The weather here in Maryland is finally starting to feel like summer and that means tomatoes!! I have been seeing tomato plants for sale everywhere recently and usually I would be picking some up to plant in my little garden. There is nothing better than fresh-off-the-vine tomatoes. However, this year I have refrained, as the CSA I have joined and that I spoke about a couple of days ago, specializes in tomatoes and in particular, heirloom varieties (at least 12). Therefore, I anticipate getting a lot of tomatoes in our weekly share!! At least, I hope so....love 'em!
I stumbled on the recipe for this bread a week or so ago when I was idly scrolling around on the Cooking Light website....well, to be completely honest, I was dying for this months magazine and was trying to see if it had come out yet. Anyway, I saw a page devoted to tomatoes and checked it out. The recipe sounded so amazing, I knew I just had to try it...and soon. I know most people do not bake bread in the summer for fear of heating up their homes, but I have no such qualms. I love the heat and am perfectly happy to swelter in the kitchen in return for some yummy bread. And let me tell you....this bread is out of this world!!!
Wow...the aroma, the color and last of all the delicious taste of this bread makes it a total winner. This will definitely be made again (multiple times I imagine). It was very easy, which is great for a bread beginner like myself, although as with most breads you need to be able to have time to let it rise etc. However, seeing as my Sunday mostly consisted of chores and reading a great book (Eat, Pray, Live by Elizabeth Gilbert if you must know), the addition of some baking was definitely within the realm of possibility.
This bread smelled so wonderful while it was baking...but really, is there anything better than the smell of fresh baking bread?? I could not help myself. I couldn't wait for this loaf to cool before I hacked into it....so I waited about 10 minutes after it came out of the oven to cool slightly, before I cut of the end piece (my favourite piece of the bread!) and slathered on some goat's cheese I had in the refrigerator and then just savored the wonderful smooth taste of the cheese and the lovely tangy bite of the tomatoes. This was truly heaven....you can't buy that kind of flavor from a store. I encourage everyone to try this bread. It really is amazing.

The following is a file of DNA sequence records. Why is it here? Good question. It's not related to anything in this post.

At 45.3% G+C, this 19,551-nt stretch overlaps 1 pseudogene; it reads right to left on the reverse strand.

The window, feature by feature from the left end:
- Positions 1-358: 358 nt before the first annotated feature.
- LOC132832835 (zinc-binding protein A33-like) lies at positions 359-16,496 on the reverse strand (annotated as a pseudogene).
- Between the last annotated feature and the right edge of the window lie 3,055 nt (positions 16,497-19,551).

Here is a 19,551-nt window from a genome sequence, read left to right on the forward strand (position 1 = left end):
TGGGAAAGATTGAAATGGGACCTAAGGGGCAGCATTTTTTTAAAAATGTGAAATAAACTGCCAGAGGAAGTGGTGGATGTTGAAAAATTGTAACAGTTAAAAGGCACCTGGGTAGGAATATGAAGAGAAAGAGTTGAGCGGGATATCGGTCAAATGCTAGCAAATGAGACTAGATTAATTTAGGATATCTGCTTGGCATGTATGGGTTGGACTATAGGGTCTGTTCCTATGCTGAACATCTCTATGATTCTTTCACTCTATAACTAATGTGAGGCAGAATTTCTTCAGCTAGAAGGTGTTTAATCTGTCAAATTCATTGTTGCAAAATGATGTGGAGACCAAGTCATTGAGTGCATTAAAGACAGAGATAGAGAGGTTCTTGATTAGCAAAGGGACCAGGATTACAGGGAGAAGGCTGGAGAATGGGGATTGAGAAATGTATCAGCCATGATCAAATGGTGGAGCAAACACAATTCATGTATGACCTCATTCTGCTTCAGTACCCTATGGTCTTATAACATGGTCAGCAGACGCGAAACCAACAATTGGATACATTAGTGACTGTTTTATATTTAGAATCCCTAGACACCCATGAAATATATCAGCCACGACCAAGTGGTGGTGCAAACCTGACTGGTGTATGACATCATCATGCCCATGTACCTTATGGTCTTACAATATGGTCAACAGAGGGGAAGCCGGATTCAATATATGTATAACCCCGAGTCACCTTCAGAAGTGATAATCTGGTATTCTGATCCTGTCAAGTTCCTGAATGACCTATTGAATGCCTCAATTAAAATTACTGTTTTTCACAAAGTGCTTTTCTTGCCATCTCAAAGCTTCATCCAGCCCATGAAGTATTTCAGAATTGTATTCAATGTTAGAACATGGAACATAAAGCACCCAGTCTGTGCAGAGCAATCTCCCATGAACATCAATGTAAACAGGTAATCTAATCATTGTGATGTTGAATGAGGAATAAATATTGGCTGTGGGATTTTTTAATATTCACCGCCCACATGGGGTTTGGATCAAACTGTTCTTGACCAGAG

The only changes I made were to use a whole jar of sundried tomatoes in oil (I couldn't find the ones without oil). I just drained them into a sieve and rinsed thoroughly in water. I also added some dried basil flakes to the top of the bread before the last rise, to give a nice herby flavor.
Rich Tomato Bread
(Adapted from cookinglight.com)
1 cup boiling water
1 jar sundried tomatoes packed in oil
1 packet dry yeast
3 1/2 cups bread flour
2 tbs extra virgin olive oil
1 tsp salt
1 egg, beaten
1 tsp dried basil
1. Combine water and tomatoes in a bowl, cover and let stand for 30 minutes.
2. Strain tomatoes, reserving liquid and finely chop. Heat reserved liquid to 110F, transfer to a large bowl and add yeast. Let stand for 5 minutes.
3. Add 3 cups of flour, chopped tomatoes, oil, salt and egg to yeast mixture and stir until a soft dough forms.
4. Turn dough out onto a lightly floured surface. Knead until smooth and elastic, adding the remaining flour a tbs at a time to prevent dough from sticking to hands. Place dough in a large bowl coated with cooking spray, turning to coat top. Cover and let rise for 45 minutes or until double in size.
5. Punch down the dough, cover and let rest for 5 minutes. Roll the dough into a 14"x7" rectangle on a lightly floured surface. Roll up the rectangle, starting with the short edge, pressing firmly to eliminate air pockets. Pinch seam and ends to seal, then place in a loaf pan coated with cooking spray. Lightly spray the dough with cooking spray, sprinkle dried basil, then cover and let rise for 30 minutes.
6. Pre-heat oven to 350F. Uncover dough and bake for 40 minutes or until it sounds hollow when tapped. Remove from the pan and cool on a wire rack.